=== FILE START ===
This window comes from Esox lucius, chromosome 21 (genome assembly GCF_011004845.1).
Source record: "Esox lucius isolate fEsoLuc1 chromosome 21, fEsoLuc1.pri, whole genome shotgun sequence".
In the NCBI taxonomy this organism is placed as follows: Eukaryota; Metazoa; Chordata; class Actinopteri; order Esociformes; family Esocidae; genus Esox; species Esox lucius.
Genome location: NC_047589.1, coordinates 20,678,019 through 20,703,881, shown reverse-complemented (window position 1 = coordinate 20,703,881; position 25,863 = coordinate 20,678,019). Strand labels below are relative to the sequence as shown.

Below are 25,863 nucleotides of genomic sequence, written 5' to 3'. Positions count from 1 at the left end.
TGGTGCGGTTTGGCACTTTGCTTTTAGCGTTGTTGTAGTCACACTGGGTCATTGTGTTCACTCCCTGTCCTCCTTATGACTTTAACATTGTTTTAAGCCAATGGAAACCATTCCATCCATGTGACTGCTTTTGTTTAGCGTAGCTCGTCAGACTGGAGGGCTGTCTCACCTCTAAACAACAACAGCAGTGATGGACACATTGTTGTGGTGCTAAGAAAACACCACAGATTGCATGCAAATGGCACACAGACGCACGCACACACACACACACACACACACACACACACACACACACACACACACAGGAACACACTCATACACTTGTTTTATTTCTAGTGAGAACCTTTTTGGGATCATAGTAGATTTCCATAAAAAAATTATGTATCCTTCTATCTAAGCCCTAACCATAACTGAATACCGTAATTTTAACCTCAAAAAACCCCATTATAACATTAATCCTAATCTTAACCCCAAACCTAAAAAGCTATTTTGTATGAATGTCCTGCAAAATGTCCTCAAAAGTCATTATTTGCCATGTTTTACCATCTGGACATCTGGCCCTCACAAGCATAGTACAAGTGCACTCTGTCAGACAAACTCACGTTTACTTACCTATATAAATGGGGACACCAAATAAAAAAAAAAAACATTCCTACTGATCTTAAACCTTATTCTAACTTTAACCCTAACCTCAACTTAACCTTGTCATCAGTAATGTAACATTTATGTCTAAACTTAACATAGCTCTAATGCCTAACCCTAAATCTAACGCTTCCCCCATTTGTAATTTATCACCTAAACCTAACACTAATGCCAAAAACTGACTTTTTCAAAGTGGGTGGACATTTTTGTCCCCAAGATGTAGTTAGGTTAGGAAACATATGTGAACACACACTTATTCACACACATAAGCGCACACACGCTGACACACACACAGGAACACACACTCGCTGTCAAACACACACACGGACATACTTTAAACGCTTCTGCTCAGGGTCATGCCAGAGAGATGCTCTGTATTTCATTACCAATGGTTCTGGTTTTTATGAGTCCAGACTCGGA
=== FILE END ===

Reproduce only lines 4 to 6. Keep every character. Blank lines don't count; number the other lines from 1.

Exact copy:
Genome location: NC_047589.1, coordinates 20,678,019 through 20,703,881, shown reverse-complemented (window position 1 = coordinate 20,703,881; position 25,863 = coordinate 20,678,019). Strand labels below are relative to the sequence as shown.

Below are 25,863 nucleotides of genomic sequence, written 5' to 3'. Positions count from 1 at the left end.
TGGTGCGGTTTGGCACTTTGCTTTTAGCGTTGTTGTAGTCACACTGGGTCATTGTGTTCACTCCCTGTCCTCCTTATGACTTTAACATTGTTTTAAGCCAATGGAAACCATTCCATCCATGTGACTGCTTTTGTTTAGCGTAGCTCGTCAGACTGGAGGGCTGTCTCACCTCTAAACAACAACAGCAGTGATGGACACATTGTTGTGGTGCTAAGAAAACACCACAGATTGCATGCAAATGGCACACAGACGCACGCACACACACACACACACACACACACACACACACACACACACACACACAGGAACACACTCATACACTTGTTTTATTTCTAGTGAGAACCTTTTTGGGATCATAGTAGATTTCCATAAAAAAATTATGTATCCTTCTATCTAAGCCCTAACCATAACTGAATACCGTAATTTTAACCTCAAAAAACCCCATTATAACATTAATCCTAATCTTAACCCCAAACCTAAAAAGCTATTTTGTATGAATGTCCTGCAAAATGTCCTCAAAAGTCATTATTTGCCATGTTTTACCATCTGGACATCTGGCCCTCACAAGCATAGTACAAGTGCACTCTGTCAGACAAACTCACGTTTACTTACCTATATAAATGGGGACACCAAATAAAAAAAAAAAACATTCCTACTGATCTTAAACCTTATTCTAACTTTAACCCTAACCTCAACTTAACCTTGTCATCAGTAATGTAACATTTATGTCTAAACTTAACATAGCTCTAATGCCTAACCCTAAATCTAACGCTTCCCCCATTTGTAATTTATCACCTAAACCTAACACTAATGCCAAAAACTGACTTTTTCAAAGTGGGTGGACATTTTTGTCCCCAAGATGTAGTTAGGTTAGGAAACATATGTGAACACACACTTATTCACACACATAAGCGCACACACGCTGACACACACACAGGAACACACACTCGCTGTCAAACACACACACGGACATACTTTAAACGCTTCTGCTCAGGGTCATGCCAGAGAGATGCTCTGTATTTCATTACCAATGGTTCTGGTTTTTATGAGTCCAGACTCGGA